Last month, Kellogg’s voluntarily recalled some of its Honey Smacks products after the cereal was linked with a salmonella outbreak that sickened 73 people and put more than 24 of them in the hospital.
Announced on June 14, the recall initially targeted 15.3 oz. and 23 oz. packages of the honey-coated cereal with a “best if used by” date between June 14, 2018 and June 14, 2019, the Inquisitr reported at the time.
However, as a precautionary measure, both the Centers for Disease Control and Prevention (CDC) and the U.S. Food and Drug Administration (FDA) advised the public not to eat any of the cereal and to throw out any Honey Smacks boxes they might still have at home, regardless of the box size or the date it was purchased on.
A month after the initial health warning, the salmonella infection count has swelled to 100 people from 33 states and to 30 hospitalizations, reports the Huffington Post.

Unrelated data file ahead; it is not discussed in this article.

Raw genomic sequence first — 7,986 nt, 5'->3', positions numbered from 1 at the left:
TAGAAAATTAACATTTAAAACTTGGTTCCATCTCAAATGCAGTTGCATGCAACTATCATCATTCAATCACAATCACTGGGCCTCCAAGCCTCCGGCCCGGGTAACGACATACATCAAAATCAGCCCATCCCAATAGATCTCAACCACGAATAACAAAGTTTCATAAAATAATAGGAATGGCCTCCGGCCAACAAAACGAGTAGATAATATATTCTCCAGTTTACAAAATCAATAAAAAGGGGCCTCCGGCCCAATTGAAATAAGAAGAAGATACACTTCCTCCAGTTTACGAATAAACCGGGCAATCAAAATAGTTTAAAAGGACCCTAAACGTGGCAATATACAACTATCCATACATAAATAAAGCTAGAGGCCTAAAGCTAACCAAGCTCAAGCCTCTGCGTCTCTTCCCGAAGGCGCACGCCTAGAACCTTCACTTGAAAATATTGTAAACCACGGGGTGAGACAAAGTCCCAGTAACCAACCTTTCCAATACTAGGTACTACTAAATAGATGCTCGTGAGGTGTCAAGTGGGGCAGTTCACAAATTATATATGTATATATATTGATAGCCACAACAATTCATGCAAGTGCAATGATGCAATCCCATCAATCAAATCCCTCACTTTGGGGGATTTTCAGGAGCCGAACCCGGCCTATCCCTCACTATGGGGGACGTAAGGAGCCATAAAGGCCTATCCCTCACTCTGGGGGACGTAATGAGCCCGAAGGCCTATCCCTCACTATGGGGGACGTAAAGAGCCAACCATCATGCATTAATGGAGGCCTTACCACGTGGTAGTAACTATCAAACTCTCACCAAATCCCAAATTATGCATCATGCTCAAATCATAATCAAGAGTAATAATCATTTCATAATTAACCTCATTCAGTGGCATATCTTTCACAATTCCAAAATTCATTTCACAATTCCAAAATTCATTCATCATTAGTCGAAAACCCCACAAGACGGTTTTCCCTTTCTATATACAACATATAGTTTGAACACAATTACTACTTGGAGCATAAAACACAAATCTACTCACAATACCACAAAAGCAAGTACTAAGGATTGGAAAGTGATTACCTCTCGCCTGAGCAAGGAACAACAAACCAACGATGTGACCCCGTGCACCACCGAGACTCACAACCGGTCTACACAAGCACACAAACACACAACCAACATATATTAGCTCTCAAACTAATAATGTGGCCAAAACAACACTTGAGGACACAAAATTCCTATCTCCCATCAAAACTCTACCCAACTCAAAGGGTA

“Twenty-seven more ill people from 19 states were added to this outbreak since the last update on June 14, 2018,” the CDC announced on July 12, noting that there have been no reported deaths associated with the salmonella outbreak.
The public health institute has reinstated the warning that people should avoid eating the “sweetened puffed wheat cereal,” as the product is described by Kellog’s.
“Do not eat this cereal,” the CDC tweeted earlier today.
At the same time, the FDA has issued its own update of the situation, urging the public to stop buying Honey Smacks cereal after administration officials learned that the product is still being sold in stores, despite the total recall that Kellogg’s placed in effect in June.
“The FDA has become aware that recalled Kellogg’s Honey Smacks cereal are still being offered for sale,” stated the administration’s website in a July 12 update.
“Retailers cannot legally offer the cereal for sale and consumers should not purchase Kellogg’s Honey Smacks cereal,” stressed the FDA.
Cereal lovers are being cautioned to steer clear of Kellogg’s product “regardless of package size or best-by date” and to dispose of any Honey Smacks cereal they might have bought “even if some of the cereal has been eaten and no one got sick.”
Since Honey Smacks products with earlier dates could also have been contaminated with salmonella, the CDC advised consumers to get rid of any unpacked cereals that look like Kellogg’s product even if they “don’t remember the brand or type.”